In traditional or mainstream FPS games, the mission area, i.e. the layout of objectives, structures, and spawn locations, is fairly static, thus making missions predictable after playing them a few times. This is not the case in DUST 514. Because of its sandbox nature, we want to give players the freedom to change the battlefield through choices, and this is where the “dynamic” part of the battlefields will come from. This means that battlefields in DUST 514 could change based on the actions that players make – from innocuous actions such as changing one’s character fitting before a deployment, all the way up to decisions made light years away in a player-owned corporate board room.
However, giving players a big sandbox to play in does not simply mean throwing a bunch of random choices at them and saying “Go.” For players to experience the uniquely emergent gameplay offered by the EVE Online universe, the freedom that these choices offer must be handled in a meaningful manner. To illustrate this, we will be looking at how battlefields in DUST 514 are made dynamic in two major ways: at the macro and the micro scale.
At the Macro Scale
You might have read about EVE Online’s big player alliances fighting for control over regions of space containing dozens of solar systems spread across a hundred parsecs. You may have also heard about DUST 514’s distinctive gameplay which will allow players acting as immortal mercenaries to conquer planets within the EVE Online universe in a bid to wrestle territorial control from EVE capsuleers. All this, of course, is set to occur in a cross-platform new genre between PC and PlayStation 3. And then you’ve probably wondered how it will all work.
Let’s begin by examining planetary conquest in DUST 514. As the leader of a DUST 514 corporation filled with immortal mercenaries, it would be natural for you to cast your hungry gaze at the planets floating within the wide dark space of the EVE universe. And these planets will be divided into separate districts – large territories that contain resources and infrastructures where players can extract materials or to defend it from enemies. When players deploy to fight for control of these districts they will notice that only one thing is static…the landscape. The hills, valleys, rivers and coasts of a district are unchanging from one deployment to the next. However, the placement of and the types of surface structures available will vary based on decisions made about what is needed for that district on a corporate level. And this will be covered in more detail in a later blog focused on Surface Infrastructure. For more context on that you can check out the CCP video on “Seeding the Universe” here.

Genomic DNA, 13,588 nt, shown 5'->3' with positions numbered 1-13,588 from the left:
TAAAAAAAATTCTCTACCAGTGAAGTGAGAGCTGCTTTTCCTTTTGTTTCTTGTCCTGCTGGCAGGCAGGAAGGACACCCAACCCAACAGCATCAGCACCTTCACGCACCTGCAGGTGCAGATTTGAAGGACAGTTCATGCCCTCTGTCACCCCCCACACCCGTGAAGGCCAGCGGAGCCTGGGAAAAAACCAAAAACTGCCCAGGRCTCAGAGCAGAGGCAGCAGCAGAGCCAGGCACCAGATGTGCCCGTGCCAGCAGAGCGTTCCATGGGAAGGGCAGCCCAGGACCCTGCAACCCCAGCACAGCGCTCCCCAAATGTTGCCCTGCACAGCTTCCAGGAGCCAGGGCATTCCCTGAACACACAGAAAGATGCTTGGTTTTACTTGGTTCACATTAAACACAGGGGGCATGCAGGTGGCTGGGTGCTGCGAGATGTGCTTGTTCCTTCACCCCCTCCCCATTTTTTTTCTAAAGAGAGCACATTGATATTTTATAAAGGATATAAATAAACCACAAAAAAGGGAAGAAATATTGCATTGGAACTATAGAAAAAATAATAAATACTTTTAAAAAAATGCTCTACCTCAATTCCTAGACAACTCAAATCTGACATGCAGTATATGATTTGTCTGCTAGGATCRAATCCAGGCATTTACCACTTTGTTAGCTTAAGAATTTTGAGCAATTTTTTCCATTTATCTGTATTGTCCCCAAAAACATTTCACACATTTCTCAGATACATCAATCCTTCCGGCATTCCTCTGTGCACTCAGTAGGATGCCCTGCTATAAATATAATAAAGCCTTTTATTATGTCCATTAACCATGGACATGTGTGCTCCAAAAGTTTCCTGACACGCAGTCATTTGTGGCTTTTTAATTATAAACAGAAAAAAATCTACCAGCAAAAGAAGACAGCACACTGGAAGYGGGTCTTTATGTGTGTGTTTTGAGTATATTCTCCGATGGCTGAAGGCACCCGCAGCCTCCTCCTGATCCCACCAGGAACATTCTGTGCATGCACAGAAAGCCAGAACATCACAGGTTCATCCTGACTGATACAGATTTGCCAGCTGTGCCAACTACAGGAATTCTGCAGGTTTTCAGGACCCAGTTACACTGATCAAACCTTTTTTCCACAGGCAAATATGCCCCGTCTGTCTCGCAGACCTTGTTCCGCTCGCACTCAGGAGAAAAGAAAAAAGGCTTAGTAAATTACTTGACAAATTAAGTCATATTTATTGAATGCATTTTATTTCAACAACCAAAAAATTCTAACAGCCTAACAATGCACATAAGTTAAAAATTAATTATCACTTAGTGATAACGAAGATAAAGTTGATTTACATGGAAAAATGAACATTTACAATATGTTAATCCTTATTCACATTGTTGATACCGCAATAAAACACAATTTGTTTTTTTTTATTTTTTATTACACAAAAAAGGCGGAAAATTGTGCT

Other factors can also affect the district from one battle to the next. For example, previous or existing battles may cause the destruction or creation of new infrastructures by orbital fleet bombardments or new deployments by the theater commander that may alter the shape and look of the battlefield.
Players who take part in the successful capture of a district could easily find that the layout of structures and positions of key strongholds are totally different when they return to that district to defend it. From one corporate owner to the next, the surface control center (SCC) or hub of the district could be changed or upgraded if it is present. The SCC’s outposts and the support centers around the SCC may be rearranged, upgraded, or even removed based on the decisions of the owning corporation, and this is only one of many key infrastructures that will be available to players.
At the Micro Scale
So now that you’ve seen how the capsuleer gods and immortal mercenary generals can shape the battlefield from a strategic, macro level, you might be thinking: how does all this play out for the grunts on the ground?